It’s that time of the year again when spring time cleaning is about to begin in buildings and other areas that have not been used since last fall. Farmers and individuals living in communities, cabin owners, gardeners and others will soon be going into buildings and sheds, wood piles, farm machinery and other vehicles, and storage spaces to get them ready for the upcoming season. Unfortunately, mice may have contaminated these areas since they were last used.
Hantavirus is a rare but serious disease that is spread through rodent urine, saliva, or feces. In Saskatchewan, there have been 26 Hantavirus cases since 1994, eight of which resulted in death.
Exposure to rodent saliva, urine or feces can lead to Hantavirus infection. This is usually caused by inhaling dust contaminated by these rodent products, especially in a closed or poorly ventilated space. This inhalation typically occurs while cleaning out buildings, vehicles or other contaminated spaces. Contaminated dust is easily stirred up inside sheds, cabins, grain bins, wood piles, vehicles and garages. Hantavirus is not spread from person to person or from pets to humans; it can only be spread by direct inhalation of contaminated dusts that contain the virus.
While Hantavirus illness is unusual, people who do get sick may have flu-like symptoms and sometimes nausea and vomiting. In rare cases, people may develop a severe lung infection known as Hantavirus Pulmonary Syndrome.
Dr. David Torr serves as the Consulting Medical Health Officer for the Cypress Health Region and he encourages everyone to take precautions to prevent against the risk of Hantavirus. "As rare as the Hantavirus illness may be, we do know that deer mice are present in our health region and therefore, there is a risk for the disease,” says Dr. Torr. “We have had positive cases in the past and everyone should take precautionary measures to avoid exposure and possible resulting illness."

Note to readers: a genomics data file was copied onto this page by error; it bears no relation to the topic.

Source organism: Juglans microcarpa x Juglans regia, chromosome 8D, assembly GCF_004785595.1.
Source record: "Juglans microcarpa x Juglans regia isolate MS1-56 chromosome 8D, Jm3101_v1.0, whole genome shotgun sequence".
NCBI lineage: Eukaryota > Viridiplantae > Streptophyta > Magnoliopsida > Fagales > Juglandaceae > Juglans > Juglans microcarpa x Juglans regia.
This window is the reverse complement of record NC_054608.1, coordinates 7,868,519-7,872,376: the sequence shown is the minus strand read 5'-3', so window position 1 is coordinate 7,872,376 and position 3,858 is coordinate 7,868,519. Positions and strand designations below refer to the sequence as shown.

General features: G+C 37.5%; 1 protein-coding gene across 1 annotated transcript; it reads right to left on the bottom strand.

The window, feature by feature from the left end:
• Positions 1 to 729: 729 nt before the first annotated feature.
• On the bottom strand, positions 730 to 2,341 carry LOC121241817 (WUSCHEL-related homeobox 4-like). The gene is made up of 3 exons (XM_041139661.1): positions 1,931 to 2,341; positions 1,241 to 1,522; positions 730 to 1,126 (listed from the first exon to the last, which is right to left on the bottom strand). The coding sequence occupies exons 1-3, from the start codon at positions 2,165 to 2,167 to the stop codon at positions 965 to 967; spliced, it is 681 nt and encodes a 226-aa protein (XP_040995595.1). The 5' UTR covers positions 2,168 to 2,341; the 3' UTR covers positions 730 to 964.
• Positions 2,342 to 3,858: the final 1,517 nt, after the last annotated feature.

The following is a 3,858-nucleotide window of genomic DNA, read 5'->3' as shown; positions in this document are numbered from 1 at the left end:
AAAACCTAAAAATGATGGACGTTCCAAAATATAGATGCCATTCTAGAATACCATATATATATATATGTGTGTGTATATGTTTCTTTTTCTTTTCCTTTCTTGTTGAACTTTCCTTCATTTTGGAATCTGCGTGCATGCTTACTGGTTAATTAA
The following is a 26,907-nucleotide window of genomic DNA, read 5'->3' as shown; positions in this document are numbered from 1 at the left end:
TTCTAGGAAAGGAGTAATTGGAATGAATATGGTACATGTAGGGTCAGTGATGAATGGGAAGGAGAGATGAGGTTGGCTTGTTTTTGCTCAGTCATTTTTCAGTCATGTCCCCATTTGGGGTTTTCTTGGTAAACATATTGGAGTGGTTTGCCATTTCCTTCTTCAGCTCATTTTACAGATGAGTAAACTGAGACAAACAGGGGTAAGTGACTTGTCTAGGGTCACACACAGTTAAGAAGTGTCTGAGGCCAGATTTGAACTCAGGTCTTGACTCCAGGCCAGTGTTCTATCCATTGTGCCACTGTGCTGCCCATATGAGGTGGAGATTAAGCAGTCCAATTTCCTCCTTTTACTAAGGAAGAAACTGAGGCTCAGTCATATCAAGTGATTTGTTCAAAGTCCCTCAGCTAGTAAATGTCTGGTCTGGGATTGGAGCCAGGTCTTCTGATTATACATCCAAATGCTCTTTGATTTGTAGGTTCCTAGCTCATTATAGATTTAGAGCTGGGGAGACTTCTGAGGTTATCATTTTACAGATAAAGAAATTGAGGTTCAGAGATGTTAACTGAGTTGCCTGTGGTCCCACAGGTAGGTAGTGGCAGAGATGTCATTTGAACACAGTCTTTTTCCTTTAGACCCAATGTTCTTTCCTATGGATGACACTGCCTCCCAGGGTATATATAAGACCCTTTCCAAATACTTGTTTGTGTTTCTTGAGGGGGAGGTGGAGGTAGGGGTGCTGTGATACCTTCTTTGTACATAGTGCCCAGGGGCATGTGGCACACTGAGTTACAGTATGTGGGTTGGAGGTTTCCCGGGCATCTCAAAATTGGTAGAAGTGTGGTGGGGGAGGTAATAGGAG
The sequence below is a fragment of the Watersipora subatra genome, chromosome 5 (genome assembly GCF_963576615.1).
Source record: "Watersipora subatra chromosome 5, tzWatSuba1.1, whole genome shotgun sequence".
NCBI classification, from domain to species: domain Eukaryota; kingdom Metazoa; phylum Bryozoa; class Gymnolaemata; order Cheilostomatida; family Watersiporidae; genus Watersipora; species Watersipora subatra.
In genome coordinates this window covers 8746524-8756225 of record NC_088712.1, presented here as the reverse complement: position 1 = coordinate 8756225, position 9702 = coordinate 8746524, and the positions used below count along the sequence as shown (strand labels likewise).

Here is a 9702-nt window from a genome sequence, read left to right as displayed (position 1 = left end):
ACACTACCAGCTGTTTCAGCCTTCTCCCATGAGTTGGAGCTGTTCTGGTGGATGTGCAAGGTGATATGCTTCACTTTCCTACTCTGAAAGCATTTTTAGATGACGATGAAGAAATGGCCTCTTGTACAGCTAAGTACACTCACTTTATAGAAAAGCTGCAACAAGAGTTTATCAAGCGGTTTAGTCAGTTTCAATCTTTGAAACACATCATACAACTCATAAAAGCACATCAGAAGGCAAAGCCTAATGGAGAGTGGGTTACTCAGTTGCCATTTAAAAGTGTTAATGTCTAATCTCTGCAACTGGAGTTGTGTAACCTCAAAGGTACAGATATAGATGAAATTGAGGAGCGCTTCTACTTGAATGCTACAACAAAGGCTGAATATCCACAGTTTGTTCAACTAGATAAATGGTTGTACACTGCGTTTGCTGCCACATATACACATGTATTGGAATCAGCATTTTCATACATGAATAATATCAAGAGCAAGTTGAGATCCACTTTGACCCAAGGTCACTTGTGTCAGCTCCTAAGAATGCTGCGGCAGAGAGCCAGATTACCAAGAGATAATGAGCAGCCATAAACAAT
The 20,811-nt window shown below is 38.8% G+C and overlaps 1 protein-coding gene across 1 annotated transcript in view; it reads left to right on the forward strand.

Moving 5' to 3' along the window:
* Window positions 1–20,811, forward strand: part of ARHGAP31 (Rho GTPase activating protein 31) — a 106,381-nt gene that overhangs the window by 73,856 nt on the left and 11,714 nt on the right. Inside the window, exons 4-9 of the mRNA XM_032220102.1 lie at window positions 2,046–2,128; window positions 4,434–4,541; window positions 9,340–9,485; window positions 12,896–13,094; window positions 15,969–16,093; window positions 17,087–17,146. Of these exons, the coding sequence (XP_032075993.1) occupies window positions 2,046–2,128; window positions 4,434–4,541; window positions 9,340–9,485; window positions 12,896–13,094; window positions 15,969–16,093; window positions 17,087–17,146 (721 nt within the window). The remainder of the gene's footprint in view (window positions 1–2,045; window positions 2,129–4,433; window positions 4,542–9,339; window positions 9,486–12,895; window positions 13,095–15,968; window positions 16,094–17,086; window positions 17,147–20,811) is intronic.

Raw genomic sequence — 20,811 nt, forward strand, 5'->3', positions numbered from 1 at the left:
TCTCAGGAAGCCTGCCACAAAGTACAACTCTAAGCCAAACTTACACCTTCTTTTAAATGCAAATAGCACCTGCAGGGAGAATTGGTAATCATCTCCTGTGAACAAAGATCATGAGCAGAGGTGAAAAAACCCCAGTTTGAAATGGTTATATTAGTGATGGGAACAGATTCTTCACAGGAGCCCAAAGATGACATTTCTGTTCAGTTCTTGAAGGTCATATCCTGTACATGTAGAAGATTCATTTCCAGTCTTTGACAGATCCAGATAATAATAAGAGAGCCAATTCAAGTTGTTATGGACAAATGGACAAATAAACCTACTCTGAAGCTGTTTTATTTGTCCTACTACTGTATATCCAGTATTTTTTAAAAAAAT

There are a number of preventative actions to protect you against the risks of Hantavirus:
- Aerate any potentially affected areas by allowing them to air out for at least 30 minutes before entering.
- Wear personal protective equipment when coming into contact with dusts and surfaces that may have been contaminated by mice saliva, urine or feces.
- Surfaces should be sprayed with a disinfectant and allowed to air out for another 30 minutes.
- Rodent droppings should be sprayed with a 10 per cent solution of bleach, and all potentially contaminated surfaces should also be washed with bleach.
- Remove food sources and hiding places for mice.
For more details on hantavirus and related preventative measures, you are encouraged to visit http://www.lrws.gov.sk.ca/hantavirus-disease-guidelines-protecting-workers- public or http://www.health.gov.sk.ca/hantavirus. The Cypress Health Public Health team also welcomes your questions by emailing them at PHIs@cypresshealth.ca or calling 306-778-5280.